At that period the question arose about what to do with the unfinished films, shooting of which began in peacetime - for example, "Svinarka i pastukh". The director Ivan Pyryec recalled:"I decided that there was no point in continuing shooting our purely peaceful film. Many members of our film crew signed up for the army, and I received a draft notice too. I informed the director of the studio about that and the next morning I came to the recruitment unit. But when we - "the reserve" were examined, registered and arranged, the studio car arrived in the yard... They "extracted" me from the line, sat me in the car and drove me back. It turned out that there was an order to continue shooting of the "Svinarka i pastukh" by all means and to "book" me while we shoot. For four months, while the enemy planes attacked Moscow, we were shooting our film... On October 12 we handed "Svinarka i pastukh" to the Committee executives, and on October 14 we had to evacuate to Kazakhstan with the studio urgently.
People at the front being in the most severe conditions needed a rest more than in peacetime. That's why during the war the film making became the military production - despite everything that happened the funny comedies or the films that could support the fighting spirit, were being shot at those years, and many famous actors visited the front as a part of the special front line brigades.
At the end of 1942, as soon as it was possible, the decision was made to restore the Mosfilm studio. It was necessary to resume operation of all the production and technical and subsidiary workshops, the creative and technical workers began to come back from Almaty. The old workers of the factory demobilized after the injuries were sent to the studio. In addition, a small art and craft school was created to train new staff.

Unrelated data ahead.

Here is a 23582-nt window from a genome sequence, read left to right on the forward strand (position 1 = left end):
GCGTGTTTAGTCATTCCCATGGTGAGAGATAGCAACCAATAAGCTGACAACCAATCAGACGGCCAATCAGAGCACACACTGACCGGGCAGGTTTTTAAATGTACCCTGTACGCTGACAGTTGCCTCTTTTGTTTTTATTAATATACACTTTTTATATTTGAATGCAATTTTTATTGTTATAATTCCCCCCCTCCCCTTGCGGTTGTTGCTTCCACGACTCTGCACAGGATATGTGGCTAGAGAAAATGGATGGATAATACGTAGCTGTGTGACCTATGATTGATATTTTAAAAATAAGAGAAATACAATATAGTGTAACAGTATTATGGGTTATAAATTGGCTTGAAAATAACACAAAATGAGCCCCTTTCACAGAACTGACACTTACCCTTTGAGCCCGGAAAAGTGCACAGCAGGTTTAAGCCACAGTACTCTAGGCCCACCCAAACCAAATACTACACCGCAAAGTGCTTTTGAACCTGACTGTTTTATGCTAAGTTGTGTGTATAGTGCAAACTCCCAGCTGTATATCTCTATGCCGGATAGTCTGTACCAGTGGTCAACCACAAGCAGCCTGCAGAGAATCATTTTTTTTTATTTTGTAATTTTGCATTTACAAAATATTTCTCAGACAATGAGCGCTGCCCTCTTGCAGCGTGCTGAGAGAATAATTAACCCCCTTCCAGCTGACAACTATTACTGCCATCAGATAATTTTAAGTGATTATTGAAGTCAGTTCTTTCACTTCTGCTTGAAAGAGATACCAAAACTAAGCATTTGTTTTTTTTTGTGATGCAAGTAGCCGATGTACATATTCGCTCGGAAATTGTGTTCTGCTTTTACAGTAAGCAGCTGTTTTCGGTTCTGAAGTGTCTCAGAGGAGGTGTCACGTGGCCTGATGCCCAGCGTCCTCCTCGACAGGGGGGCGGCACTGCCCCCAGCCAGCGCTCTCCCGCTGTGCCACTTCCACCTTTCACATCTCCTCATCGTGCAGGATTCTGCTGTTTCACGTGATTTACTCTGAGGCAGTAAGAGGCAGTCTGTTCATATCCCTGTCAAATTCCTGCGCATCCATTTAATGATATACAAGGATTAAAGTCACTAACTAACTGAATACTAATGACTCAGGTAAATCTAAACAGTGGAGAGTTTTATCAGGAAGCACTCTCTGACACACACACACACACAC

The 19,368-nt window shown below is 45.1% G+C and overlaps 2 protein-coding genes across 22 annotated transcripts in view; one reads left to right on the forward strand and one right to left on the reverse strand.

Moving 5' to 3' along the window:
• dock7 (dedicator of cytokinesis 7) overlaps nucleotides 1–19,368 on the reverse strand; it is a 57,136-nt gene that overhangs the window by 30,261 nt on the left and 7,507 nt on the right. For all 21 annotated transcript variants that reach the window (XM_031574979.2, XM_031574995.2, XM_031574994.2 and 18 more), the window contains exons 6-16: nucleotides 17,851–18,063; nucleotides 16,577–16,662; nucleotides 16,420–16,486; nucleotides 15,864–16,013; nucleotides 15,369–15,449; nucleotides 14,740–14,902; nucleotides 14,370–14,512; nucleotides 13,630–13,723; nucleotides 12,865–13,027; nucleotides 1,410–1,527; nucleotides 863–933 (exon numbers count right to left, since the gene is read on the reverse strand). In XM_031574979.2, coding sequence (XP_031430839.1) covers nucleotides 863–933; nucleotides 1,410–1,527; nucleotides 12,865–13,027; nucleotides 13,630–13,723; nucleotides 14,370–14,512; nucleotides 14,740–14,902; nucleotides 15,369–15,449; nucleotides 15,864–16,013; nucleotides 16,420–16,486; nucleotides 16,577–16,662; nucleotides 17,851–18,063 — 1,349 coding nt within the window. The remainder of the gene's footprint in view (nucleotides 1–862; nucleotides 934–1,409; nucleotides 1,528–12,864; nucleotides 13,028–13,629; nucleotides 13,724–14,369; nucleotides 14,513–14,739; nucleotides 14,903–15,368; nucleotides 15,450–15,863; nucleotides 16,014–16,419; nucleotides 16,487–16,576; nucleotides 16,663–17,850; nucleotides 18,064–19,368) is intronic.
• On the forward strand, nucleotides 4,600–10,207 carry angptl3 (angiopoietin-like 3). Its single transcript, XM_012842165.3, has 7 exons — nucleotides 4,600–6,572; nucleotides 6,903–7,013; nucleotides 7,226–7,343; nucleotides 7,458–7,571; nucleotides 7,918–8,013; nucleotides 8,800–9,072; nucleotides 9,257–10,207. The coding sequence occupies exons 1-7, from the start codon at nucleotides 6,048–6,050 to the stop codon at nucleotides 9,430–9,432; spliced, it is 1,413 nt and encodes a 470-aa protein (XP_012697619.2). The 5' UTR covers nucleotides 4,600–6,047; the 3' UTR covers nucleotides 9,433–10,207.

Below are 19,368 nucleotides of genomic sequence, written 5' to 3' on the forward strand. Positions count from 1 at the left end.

By the end of 1943 all the main studio workshops worked with a full load. A total amount of films created on Mosfilm during the war is about twenty, including the famous "Ivan Grozny" (Ivan the terrible) by Sergey Eisenstein, "Nashestvie" (The Invasion) by Abram Room and the other.
On the 20th anniversary of the Victory, the obelisk was installed on the main square of Mosfilm in front of the main building in memory of the deceased workers of the studio. They left it to defend Moscow and died for freedom of the Motherland. Every year in May the solemn rallies take place here, and the veterans of the Great Patriotic War are honored on these rallies. Nearby there is a monument. It was built specially for the film "An Optimistic tragedy," but it remained the forever as a symbol of indestructible courage.